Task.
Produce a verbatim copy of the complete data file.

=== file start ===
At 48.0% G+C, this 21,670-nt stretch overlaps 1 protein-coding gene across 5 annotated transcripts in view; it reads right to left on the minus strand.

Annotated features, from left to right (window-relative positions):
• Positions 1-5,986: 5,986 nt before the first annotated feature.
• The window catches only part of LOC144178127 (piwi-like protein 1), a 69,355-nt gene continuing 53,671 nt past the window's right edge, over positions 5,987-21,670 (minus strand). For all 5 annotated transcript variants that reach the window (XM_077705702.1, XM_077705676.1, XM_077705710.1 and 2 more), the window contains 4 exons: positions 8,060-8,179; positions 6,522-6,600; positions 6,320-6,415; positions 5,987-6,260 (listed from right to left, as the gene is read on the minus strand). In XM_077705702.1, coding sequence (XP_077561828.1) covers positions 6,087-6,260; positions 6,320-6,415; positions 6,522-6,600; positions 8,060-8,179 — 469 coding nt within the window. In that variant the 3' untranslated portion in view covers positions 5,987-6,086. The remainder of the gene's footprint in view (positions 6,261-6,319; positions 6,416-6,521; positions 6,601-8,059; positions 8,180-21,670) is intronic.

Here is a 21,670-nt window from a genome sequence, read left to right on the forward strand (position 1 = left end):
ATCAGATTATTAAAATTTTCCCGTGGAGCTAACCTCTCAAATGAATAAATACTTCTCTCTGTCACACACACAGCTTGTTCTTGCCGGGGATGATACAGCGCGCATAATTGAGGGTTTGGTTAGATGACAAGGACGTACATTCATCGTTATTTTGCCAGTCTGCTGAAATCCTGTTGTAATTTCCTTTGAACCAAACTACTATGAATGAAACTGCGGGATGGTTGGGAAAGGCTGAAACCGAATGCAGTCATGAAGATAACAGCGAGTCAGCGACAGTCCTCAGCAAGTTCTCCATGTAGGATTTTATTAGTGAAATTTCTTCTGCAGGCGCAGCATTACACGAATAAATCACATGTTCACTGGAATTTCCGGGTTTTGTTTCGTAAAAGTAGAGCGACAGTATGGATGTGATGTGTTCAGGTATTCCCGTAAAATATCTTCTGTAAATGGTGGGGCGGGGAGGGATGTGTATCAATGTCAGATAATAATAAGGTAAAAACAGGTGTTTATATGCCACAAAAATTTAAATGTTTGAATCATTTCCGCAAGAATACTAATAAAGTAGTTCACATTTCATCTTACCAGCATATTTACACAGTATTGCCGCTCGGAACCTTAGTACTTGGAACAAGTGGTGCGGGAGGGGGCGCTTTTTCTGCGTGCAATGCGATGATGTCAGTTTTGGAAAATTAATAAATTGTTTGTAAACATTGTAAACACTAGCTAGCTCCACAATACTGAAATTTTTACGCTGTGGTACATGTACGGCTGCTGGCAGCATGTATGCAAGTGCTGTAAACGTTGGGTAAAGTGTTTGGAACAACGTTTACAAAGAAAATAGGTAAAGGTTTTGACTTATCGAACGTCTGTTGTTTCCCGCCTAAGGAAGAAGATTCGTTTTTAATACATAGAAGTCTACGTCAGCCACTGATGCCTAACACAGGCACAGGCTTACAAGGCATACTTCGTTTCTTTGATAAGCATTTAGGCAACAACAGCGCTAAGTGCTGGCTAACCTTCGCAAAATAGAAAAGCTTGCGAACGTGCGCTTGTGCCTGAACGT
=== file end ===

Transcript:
At 48.0% G+C, this 21,670-nt stretch overlaps 1 protein-coding gene across 5 annotated transcripts in view; it reads right to left on the minus strand.

Annotated features, from left to right (window-relative positions):
• Positions 1-5,986: 5,986 nt before the first annotated feature.
• The window catches only part of LOC144178127 (piwi-like protein 1), a 69,355-nt gene continuing 53,671 nt past the window's right edge, over positions 5,987-21,670 (minus strand). For all 5 annotated transcript variants that reach the window (XM_077705702.1, XM_077705676.1, XM_077705710.1 and 2 more), the window contains 4 exons: positions 8,060-8,179; positions 6,522-6,600; positions 6,320-6,415; positions 5,987-6,260 (listed from right to left, as the gene is read on the minus strand). In XM_077705702.1, coding sequence (XP_077561828.1) covers positions 6,087-6,260; positions 6,320-6,415; positions 6,522-6,600; positions 8,060-8,179 — 469 coding nt within the window. In that variant the 3' untranslated portion in view covers positions 5,987-6,086. The remainder of the gene's footprint in view (positions 6,261-6,319; positions 6,416-6,521; positions 6,601-8,059; positions 8,180-21,670) is intronic.

Here is a 21,670-nt window from a genome sequence, read left to right on the forward strand (position 1 = left end):
ATCAGATTATTAAAATTTTCCCGTGGAGCTAACCTCTCAAATGAATAAATACTTCTCTCTGTCACACACACAGCTTGTTCTTGCCGGGGATGATACAGCGCGCATAATTGAGGGTTTGGTTAGATGACAAGGACGTACATTCATCGTTATTTTGCCAGTCTGCTGAAATCCTGTTGTAATTTCCTTTGAACCAAACTACTATGAATGAAACTGCGGGATGGTTGGGAAAGGCTGAAACCGAATGCAGTCATGAAGATAACAGCGAGTCAGCGACAGTCCTCAGCAAGTTCTCCATGTAGGATTTTATTAGTGAAATTTCTTCTGCAGGCGCAGCATTACACGAATAAATCACATGTTCACTGGAATTTCCGGGTTTTGTTTCGTAAAAGTAGAGCGACAGTATGGATGTGATGTGTTCAGGTATTCCCGTAAAATATCTTCTGTAAATGGTGGGGCGGGGAGGGATGTGTATCAATGTCAGATAATAATAAGGTAAAAACAGGTGTTTATATGCCACAAAAATTTAAATGTTTGAATCATTTCCGCAAGAATACTAATAAAGTAGTTCACATTTCATCTTACCAGCATATTTACACAGTATTGCCGCTCGGAACCTTAGTACTTGGAACAAGTGGTGCGGGAGGGGGCGCTTTTTCTGCGTGCAATGCGATGATGTCAGTTTTGGAAAATTAATAAATTGTTTGTAAACATTGTAAACACTAGCTAGCTCCACAATACTGAAATTTTTACGCTGTGGTACATGTACGGCTGCTGGCAGCATGTATGCAAGTGCTGTAAACGTTGGGTAAAGTGTTTGGAACAACGTTTACAAAGAAAATAGGTAAAGGTTTTGACTTATCGAACGTCTGTTGTTTCCCGCCTAAGGAAGAAGATTCGTTTTTAATACATAGAAGTCTACGTCAGCCACTGATGCCTAACACAGGCACAGGCTTACAAGGCATACTTCGTTTCTTTGATAAGCATTTAGGCAACAACAGCGCTAAGTGCTGGCTAACCTTCGCAAAATAGAAAAGCTTGCGAACGTGCGCTTGTGCCTGAACGT